"Many colleagues indicated to me how important it was for them to be back at the College-Institute in Cincinnati and, specifically, to be back in the classroom in an intensive learning environment, and how much they missed this. People loved the day at HUC-JIR and the serious learning it afforded," Professor Sarason said.
To mark the anniversary of 36 years of women in the rabbinate, Rabbi Sally Priesand, HUC-JIR '72, and Rabbi Sandy Sasso, Reconstructionist Rabbinical College '74, along with Rabbi Amy Eilberg, Jewish Theological Seminary '85, announced that they would be donating their historical papers and documents to the American Jewish Archives to inaugurate a new project: Documenting the History of Women in the Rabbinate. These three women were the first women to be ordained at each seminary. The announcements were presented over a lunch hosted by the HUC-JIR Rabbinic Alumni Association, which also included the traditional class roll call.
"I think that this was one of the best and most historic conventions we have ever had. For me, coming back to Cincinnati is always very special and brings on a flood of memories. I feel extremely honored that the conference wanted to mark the 36th anniversary of the ordination of women. I know that when we mark this occasion we are marking an important milestone in the history of our Movement and we are really thanking all of the women who have become rabbis, and the enormous contributions they have made to the vitality of the Jewish people," said Rabbi Priesand.
Rabbi David Ellenson paid special tribute to faculty emeriti Dr. Alfred Gottschalk, Chancellor Emeritus; Dr. Isaac Jerushalmi, Professor Lowell McCoy, Dr. Herbert Paper, Dr. Ellis Rivkin, Dr. Ezra Spicehandler, Dr. Matitiahu Tsevat, Dr. Ben Zion Wacholder, and Composer Bonia Shor.
Immediately following the luncheon, an historic all-Conference photo was taken which included all alumni in attendance.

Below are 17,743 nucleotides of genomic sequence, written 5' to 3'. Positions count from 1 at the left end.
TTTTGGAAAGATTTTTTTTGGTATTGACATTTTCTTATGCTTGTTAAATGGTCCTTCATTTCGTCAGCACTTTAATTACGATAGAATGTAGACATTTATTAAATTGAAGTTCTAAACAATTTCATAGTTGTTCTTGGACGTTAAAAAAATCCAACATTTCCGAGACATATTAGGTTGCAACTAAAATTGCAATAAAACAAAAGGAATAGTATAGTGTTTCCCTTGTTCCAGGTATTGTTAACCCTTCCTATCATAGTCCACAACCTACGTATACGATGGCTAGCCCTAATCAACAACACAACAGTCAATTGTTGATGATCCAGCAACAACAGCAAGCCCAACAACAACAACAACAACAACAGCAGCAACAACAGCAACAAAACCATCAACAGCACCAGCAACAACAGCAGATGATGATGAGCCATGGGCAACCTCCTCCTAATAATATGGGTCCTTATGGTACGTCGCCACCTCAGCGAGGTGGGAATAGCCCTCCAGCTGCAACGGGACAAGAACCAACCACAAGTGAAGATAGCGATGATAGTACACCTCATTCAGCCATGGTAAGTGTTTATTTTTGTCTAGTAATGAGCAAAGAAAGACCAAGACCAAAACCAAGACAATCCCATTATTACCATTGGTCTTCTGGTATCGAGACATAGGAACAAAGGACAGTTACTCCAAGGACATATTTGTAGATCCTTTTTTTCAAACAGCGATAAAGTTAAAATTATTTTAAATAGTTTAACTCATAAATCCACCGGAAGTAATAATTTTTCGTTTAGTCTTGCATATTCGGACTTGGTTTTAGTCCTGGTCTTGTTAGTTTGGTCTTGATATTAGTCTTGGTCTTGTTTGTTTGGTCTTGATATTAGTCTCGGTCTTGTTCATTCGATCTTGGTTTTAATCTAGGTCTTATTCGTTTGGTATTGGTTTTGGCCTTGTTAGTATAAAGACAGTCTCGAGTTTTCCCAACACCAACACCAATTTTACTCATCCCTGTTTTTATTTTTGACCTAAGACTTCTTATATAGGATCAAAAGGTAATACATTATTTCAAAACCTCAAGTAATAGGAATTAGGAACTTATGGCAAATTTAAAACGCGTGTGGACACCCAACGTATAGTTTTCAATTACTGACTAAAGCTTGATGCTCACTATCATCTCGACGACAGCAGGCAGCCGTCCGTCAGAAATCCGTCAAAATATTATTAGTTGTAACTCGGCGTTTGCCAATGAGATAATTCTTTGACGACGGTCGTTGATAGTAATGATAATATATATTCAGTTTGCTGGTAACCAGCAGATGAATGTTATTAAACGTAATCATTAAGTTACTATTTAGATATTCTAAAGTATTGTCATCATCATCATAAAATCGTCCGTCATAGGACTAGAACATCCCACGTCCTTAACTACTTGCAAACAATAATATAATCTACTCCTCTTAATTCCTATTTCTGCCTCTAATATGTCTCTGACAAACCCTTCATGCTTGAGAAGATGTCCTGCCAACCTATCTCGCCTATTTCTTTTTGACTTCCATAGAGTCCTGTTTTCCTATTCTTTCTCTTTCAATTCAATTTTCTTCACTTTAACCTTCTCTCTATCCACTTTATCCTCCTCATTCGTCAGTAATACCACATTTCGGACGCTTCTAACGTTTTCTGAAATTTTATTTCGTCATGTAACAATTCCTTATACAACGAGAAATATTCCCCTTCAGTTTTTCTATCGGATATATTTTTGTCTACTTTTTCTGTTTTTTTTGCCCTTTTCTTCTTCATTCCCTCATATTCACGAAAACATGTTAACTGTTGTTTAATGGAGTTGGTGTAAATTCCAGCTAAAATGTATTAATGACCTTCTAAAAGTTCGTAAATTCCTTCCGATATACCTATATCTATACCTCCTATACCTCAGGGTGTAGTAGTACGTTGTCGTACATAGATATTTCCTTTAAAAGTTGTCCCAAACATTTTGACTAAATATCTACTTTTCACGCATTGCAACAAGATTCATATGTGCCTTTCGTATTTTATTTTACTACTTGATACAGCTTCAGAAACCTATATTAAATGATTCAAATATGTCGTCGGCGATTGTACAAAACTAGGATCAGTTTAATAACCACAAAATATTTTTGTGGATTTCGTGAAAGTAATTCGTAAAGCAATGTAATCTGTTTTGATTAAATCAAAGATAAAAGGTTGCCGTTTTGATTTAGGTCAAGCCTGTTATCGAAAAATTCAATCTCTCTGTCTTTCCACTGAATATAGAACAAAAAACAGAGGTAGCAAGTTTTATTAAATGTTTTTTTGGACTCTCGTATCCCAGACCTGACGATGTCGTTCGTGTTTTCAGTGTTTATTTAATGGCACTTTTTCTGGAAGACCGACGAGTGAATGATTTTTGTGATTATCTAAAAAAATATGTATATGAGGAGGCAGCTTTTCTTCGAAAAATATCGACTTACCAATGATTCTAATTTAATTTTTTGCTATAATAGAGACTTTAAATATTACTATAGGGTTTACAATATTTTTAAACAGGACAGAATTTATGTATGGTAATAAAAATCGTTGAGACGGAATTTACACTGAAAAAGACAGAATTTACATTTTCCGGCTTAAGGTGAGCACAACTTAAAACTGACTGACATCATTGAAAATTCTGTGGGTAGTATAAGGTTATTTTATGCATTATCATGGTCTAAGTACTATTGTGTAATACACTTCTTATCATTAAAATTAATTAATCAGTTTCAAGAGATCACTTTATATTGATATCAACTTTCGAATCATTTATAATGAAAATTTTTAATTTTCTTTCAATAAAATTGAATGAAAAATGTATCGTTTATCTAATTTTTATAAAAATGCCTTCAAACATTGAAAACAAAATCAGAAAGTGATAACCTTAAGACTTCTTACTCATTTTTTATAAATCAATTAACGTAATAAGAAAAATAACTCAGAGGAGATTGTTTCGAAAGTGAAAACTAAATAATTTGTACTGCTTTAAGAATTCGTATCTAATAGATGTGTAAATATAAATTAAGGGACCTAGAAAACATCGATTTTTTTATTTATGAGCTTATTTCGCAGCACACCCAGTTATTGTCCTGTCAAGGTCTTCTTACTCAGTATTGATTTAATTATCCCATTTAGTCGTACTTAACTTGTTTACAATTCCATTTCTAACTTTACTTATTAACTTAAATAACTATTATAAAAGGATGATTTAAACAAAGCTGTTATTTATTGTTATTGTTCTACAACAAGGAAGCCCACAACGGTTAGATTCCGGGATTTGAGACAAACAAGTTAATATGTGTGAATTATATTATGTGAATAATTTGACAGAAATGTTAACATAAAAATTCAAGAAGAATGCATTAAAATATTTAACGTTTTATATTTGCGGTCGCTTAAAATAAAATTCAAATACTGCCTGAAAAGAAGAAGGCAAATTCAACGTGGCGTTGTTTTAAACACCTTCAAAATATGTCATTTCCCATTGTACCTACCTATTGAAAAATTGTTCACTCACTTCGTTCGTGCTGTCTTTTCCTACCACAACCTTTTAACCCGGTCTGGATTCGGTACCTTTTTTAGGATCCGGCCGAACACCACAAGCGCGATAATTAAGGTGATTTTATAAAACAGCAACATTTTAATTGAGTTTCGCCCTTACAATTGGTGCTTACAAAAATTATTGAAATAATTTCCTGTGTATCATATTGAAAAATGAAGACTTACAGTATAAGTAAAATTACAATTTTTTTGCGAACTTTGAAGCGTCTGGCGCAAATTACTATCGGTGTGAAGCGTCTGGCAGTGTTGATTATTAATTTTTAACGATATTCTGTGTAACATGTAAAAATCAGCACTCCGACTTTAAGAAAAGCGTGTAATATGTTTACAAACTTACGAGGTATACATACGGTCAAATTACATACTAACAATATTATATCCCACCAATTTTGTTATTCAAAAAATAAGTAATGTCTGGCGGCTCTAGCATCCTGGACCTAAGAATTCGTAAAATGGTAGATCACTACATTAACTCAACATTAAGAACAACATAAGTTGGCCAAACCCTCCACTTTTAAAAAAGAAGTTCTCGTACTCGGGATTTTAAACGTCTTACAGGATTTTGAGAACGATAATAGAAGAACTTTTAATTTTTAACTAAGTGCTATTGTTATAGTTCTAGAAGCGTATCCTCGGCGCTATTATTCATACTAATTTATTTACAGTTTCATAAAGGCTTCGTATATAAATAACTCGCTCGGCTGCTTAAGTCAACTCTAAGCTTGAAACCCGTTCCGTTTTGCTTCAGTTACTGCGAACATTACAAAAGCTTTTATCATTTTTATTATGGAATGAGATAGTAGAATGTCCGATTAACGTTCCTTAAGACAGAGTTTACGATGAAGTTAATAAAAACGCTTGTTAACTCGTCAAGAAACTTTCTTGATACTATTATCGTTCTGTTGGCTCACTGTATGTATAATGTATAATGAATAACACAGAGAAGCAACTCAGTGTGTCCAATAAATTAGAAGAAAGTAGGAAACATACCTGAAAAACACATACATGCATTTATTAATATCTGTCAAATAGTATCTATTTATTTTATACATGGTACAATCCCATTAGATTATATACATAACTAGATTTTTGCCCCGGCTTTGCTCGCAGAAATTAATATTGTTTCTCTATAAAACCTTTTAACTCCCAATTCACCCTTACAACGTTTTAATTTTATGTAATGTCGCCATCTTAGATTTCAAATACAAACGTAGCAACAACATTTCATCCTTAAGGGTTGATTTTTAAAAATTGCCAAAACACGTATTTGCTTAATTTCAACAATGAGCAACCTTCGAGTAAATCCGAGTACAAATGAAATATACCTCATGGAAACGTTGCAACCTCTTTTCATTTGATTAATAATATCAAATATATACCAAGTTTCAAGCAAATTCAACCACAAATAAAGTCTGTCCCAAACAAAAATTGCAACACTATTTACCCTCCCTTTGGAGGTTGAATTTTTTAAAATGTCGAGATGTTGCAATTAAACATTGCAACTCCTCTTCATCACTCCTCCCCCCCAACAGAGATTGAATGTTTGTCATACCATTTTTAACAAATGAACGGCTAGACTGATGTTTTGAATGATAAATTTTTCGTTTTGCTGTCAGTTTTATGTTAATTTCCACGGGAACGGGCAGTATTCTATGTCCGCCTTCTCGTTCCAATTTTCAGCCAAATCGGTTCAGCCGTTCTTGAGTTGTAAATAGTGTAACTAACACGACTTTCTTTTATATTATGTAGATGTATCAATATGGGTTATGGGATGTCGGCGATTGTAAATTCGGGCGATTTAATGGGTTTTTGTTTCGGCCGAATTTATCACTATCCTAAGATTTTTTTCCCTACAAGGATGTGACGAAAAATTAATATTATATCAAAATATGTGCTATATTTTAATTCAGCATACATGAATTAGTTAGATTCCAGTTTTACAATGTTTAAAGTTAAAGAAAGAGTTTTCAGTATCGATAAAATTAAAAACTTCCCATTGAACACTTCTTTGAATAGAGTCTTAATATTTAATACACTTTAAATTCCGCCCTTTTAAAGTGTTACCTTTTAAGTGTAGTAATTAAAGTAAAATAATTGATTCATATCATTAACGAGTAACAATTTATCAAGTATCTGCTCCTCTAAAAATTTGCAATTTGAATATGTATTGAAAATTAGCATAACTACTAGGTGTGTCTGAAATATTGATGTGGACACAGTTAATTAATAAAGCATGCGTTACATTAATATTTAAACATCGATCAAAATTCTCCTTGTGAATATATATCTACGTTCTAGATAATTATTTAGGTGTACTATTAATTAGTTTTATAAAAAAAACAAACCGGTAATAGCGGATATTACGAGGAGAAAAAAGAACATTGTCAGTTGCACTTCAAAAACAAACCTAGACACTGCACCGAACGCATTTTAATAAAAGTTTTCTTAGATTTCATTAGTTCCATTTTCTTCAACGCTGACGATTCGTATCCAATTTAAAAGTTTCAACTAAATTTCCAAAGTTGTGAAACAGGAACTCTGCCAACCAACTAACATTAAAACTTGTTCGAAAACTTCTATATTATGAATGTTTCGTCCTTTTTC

The afternoon was completed with the session "Intersections and Boundaries between Reform and Conservative Judaism" led by HUC-JIR President, Rabbi David Ellenson, and Rabbi Arnold Eisen, Chancellor of the Jewish Theological Seminary of America. The panel was moderated by Rabbi Peter Knobel, President of the CCAR and Senior Rabbi at Temple Beth Emet in Evanston, IL. The talk explored the boundaries between the Reform and Conservative Movements and the place of each Movement within the context of non-Orthodox Judaism, as many scholars speak of this era as a time of post-denominationalism.
"We were delighted to welcome so many HUC-JIR alumni back 'home' to Cincinnati. I cannot even begin to count the number of letters and emails I've received from colleagues who attended the CCAR convention, all of whom expressed deepest thanks to our faculty for the wonderful day of study. The day at HUC confirmed that our Cincinnati campus is a place where learning and teaching - and students and teachers - are held in highest esteem," said Rabbi Ken Ehrlich, Dean of HUC-JIR/Cincinnati.
For more about the CCAR conference in Cincinnati, please go to: www.ccarnet.org/rabbinicresources.
Founded in 1875, Hebrew Union College–Jewish Institute of Religion is the nation’s oldest institution of higher Jewish education and the academic, spiritual, and professional leadership development center of Reform Judaism. HUC-JIR educates men and women for service to American and world Jewry as rabbis, cantors, educators, and nonprofit management professionals, and offers graduate programs to scholars and clergy of all faiths. With centers of learning in Cincinnati, Jerusalem, Los Angeles, and New York, HUC-JIR’s scholarly resources comprise the renowned Klau Library, The Jacob Rader Marcus Center of the American Jewish Archives, research institutes and centers, and academic publications. In partnership with the Union for Reform Judaism and the Central Conference of American Rabbis, HUC-JIR sustains the Reform Movement’s congregations and professional and lay leaders. HUC-JIR’s campuses invite the community to cultural and educational programs illuminating Jewish history, identity, art, and archaeology, and fostering interfaith and multiethnic understanding.